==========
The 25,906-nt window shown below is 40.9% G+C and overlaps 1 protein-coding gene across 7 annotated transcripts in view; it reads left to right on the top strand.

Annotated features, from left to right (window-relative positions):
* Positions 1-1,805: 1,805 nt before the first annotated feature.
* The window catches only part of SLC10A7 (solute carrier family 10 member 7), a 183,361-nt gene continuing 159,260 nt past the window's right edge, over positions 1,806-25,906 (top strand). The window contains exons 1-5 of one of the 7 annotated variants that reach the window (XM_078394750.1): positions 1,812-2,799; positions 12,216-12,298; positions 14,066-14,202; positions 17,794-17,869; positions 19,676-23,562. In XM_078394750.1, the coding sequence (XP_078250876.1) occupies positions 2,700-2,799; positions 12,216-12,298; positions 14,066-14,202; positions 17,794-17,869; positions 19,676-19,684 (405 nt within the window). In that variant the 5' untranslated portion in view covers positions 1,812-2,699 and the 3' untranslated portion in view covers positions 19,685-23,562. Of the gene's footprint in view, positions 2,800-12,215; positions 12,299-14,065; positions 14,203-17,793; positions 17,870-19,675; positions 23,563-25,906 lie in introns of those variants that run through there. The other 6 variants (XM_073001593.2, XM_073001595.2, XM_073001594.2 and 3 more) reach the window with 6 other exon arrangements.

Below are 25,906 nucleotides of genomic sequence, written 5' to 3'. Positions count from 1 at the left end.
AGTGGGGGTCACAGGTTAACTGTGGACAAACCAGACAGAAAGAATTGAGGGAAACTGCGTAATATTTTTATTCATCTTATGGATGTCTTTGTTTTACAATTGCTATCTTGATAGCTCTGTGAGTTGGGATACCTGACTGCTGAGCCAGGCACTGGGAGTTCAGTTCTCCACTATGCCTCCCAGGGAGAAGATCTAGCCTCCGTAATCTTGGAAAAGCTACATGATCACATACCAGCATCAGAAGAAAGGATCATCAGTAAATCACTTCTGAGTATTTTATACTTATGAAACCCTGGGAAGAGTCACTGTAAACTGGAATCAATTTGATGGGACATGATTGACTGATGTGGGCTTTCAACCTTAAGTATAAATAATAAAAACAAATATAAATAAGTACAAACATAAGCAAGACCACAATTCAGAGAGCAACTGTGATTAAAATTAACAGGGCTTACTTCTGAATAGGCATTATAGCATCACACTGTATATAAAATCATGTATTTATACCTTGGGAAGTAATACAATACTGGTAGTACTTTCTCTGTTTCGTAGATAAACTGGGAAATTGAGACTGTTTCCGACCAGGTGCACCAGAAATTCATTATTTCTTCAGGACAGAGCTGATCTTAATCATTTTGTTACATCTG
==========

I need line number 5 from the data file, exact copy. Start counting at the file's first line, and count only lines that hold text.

Below are 25,906 nucleotides of genomic sequence, written 5' to 3'. Positions count from 1 at the left end.